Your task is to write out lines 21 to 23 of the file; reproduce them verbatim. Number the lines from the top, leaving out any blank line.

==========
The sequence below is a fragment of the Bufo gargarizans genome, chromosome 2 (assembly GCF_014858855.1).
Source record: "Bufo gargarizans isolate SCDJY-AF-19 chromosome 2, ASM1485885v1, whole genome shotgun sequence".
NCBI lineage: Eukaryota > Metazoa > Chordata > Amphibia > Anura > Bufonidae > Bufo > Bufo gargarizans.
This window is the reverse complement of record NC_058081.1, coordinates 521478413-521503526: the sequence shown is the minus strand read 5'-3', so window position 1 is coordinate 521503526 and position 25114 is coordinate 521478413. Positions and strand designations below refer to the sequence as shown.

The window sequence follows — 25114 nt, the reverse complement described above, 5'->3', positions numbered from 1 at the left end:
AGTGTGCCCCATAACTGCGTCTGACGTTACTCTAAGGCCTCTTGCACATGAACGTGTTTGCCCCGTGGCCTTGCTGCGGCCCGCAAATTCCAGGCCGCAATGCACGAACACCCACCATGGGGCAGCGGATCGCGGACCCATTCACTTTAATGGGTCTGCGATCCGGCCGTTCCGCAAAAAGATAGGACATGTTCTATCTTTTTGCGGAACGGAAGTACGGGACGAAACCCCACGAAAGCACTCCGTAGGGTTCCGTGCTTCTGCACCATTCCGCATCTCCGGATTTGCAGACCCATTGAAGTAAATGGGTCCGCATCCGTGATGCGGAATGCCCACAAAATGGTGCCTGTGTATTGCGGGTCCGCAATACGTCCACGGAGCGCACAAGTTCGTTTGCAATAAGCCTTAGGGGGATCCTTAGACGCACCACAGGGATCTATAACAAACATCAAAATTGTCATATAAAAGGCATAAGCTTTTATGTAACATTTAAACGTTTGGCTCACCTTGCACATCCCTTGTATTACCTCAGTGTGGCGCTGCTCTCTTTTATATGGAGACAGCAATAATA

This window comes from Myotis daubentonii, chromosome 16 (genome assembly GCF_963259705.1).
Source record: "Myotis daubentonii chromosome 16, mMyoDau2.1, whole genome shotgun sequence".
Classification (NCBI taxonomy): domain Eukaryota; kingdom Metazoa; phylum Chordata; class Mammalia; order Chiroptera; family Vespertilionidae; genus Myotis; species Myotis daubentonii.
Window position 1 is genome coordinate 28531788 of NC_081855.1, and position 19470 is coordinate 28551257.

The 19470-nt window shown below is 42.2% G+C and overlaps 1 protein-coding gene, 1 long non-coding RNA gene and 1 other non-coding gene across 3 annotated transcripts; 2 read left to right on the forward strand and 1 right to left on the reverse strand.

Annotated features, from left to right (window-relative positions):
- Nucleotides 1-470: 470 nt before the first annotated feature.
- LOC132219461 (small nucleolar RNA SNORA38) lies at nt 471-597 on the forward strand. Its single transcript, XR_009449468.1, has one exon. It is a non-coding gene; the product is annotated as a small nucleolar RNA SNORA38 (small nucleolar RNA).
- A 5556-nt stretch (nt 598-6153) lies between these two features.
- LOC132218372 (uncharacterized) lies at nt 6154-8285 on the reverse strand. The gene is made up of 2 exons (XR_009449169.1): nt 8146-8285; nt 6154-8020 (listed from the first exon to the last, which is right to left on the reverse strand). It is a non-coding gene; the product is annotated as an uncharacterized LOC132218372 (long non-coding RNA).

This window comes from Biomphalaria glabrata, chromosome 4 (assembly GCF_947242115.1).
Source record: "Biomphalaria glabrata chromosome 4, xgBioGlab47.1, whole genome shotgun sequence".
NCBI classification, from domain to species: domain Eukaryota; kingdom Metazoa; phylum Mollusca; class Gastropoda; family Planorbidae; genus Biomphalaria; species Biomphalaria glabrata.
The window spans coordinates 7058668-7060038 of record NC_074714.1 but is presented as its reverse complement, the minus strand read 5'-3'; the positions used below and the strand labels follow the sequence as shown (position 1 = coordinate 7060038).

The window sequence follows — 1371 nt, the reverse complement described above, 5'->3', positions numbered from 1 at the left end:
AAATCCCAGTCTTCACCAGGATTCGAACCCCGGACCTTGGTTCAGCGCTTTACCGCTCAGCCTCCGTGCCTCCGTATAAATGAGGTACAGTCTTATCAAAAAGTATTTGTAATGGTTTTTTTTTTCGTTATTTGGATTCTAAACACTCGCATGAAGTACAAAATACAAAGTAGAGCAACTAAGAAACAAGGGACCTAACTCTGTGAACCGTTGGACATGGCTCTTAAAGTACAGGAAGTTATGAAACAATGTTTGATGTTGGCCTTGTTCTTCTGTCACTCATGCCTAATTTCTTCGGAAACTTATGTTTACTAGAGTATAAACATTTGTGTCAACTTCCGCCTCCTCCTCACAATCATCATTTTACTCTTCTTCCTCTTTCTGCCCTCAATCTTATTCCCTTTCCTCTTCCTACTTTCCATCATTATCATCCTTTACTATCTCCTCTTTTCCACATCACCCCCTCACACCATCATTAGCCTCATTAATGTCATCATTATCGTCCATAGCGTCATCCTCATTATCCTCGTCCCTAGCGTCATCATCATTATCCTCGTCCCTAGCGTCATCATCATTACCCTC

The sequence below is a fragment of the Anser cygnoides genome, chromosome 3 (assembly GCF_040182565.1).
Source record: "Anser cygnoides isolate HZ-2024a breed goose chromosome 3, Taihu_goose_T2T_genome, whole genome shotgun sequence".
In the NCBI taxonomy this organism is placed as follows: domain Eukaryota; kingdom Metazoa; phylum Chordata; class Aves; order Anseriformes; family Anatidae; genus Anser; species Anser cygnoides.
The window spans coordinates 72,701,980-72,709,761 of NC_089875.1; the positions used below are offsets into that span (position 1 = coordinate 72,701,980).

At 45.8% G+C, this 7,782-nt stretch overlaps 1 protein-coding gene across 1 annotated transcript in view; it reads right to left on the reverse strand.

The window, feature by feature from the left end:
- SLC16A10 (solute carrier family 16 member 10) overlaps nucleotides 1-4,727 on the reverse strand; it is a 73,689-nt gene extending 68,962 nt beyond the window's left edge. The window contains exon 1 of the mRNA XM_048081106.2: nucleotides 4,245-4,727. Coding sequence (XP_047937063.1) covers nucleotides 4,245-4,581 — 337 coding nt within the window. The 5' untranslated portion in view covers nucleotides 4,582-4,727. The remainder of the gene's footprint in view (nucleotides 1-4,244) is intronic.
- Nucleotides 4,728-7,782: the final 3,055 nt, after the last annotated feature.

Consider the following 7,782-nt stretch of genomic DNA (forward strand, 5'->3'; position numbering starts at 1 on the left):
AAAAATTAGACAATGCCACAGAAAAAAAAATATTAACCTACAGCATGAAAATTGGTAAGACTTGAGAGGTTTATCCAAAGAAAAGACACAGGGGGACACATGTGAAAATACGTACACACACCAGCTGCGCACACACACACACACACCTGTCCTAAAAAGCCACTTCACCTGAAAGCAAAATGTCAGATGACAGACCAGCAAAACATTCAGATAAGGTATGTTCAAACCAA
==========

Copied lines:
The window sequence follows — 1371 nt, the reverse complement described above, 5'->3', positions numbered from 1 at the left end:
AAATCCCAGTCTTCACCAGGATTCGAACCCCGGACCTTGGTTCAGCGCTTTACCGCTCAGCCTCCGTGCCTCCGTATAAATGAGGTACAGTCTTATCAAAAAGTATTTGTAATGGTTTTTTTTTTCGTTATTTGGATTCTAAACACTCGCATGAAGTACAAAATACAAAGTAGAGCAACTAAGAAACAAGGGACCTAACTCTGTGAACCGTTGGACATGGCTCTTAAAGTACAGGAAGTTATGAAACAATGTTTGATGTTGGCCTTGTTCTTCTGTCACTCATGCCTAATTTCTTCGGAAACTTATGTTTACTAGAGTATAAACATTTGTGTCAACTTCCGCCTCCTCCTCACAATCATCATTTTACTCTTCTTCCTCTTTCTGCCCTCAATCTTATTCCCTTTCCTCTTCCTACTTTCCATCATTATCATCCTTTACTATCTCCTCTTTTCCACATCACCCCCTCACACCATCATTAGCCTCATTAATGTCATCATTATCGTCCATAGCGTCATCCTCATTATCCTCGTCCCTAGCGTCATCATCATTATCCTCGTCCCTAGCGTCATCATCATTACCCTC

The sequence below is a fragment of the Anser cygnoides genome, chromosome 3 (assembly GCF_040182565.1).